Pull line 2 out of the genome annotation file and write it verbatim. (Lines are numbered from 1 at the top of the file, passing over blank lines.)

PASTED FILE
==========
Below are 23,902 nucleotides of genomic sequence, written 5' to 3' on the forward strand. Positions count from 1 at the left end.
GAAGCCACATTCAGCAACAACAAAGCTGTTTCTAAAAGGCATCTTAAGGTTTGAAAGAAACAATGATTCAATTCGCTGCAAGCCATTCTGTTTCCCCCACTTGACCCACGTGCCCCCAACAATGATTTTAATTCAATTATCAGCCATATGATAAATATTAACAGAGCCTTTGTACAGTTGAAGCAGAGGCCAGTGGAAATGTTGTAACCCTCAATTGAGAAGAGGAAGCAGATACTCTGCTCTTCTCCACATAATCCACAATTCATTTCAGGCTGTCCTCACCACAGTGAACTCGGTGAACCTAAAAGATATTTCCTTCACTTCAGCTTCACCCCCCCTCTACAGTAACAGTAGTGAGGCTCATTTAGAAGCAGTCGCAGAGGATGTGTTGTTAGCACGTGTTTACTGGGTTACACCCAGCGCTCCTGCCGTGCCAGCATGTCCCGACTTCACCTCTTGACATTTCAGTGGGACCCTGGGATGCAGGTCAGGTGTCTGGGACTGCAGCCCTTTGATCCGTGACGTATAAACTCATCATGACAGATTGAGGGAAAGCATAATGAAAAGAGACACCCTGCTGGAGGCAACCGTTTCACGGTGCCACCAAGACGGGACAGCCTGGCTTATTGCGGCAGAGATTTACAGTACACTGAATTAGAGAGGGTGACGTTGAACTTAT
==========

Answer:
GAAGCCACATTCAGCAACAACAAAGCTGTTTCTAAAAGGCATCTTAAGGTTTGAAAGAAACAATGATTCAATTCGCTGCAAGCCATTCTGTTTCCCCCACTTGACCCACGTGCCCCCAACAATGATTTTAATTCAATTATCAGCCATATGATAAATATTAACAGAGCCTTTGTACAGTTGAAGCAGAGGCCAGTGGAAATGTTGTAACCCTCAATTGAGAAGAGGAAGCAGATACTCTGCTCTTCTCCACATAATCCACAATTCATTTCAGGCTGTCCTCACCACAGTGAACTCGGTGAACCTAAAAGATATTTCCTTCACTTCAGCTTCACCCCCCCTCTACAGTAACAGTAGTGAGGCTCATTTAGAAGCAGTCGCAGAGGATGTGTTGTTAGCACGTGTTTACTGGGTTACACCCAGCGCTCCTGCCGTGCCAGCATGTCCCGACTTCACCTCTTGACATTTCAGTGGGACCCTGGGATGCAGGTCAGGTGTCTGGGACTGCAGCCCTTTGATCCGTGACGTATAAACTCATCATGACAGATTGAGGGAAAGCATAATGAAAAGAGACACCCTGCTGGAGGCAACCGTTTCACGGTGCCACCAAGACGGGACAGCCTGGCTTATTGCGGCAGAGATTTACAGTACACTGAATTAGAGAGGGTGACGTTGAACTTAT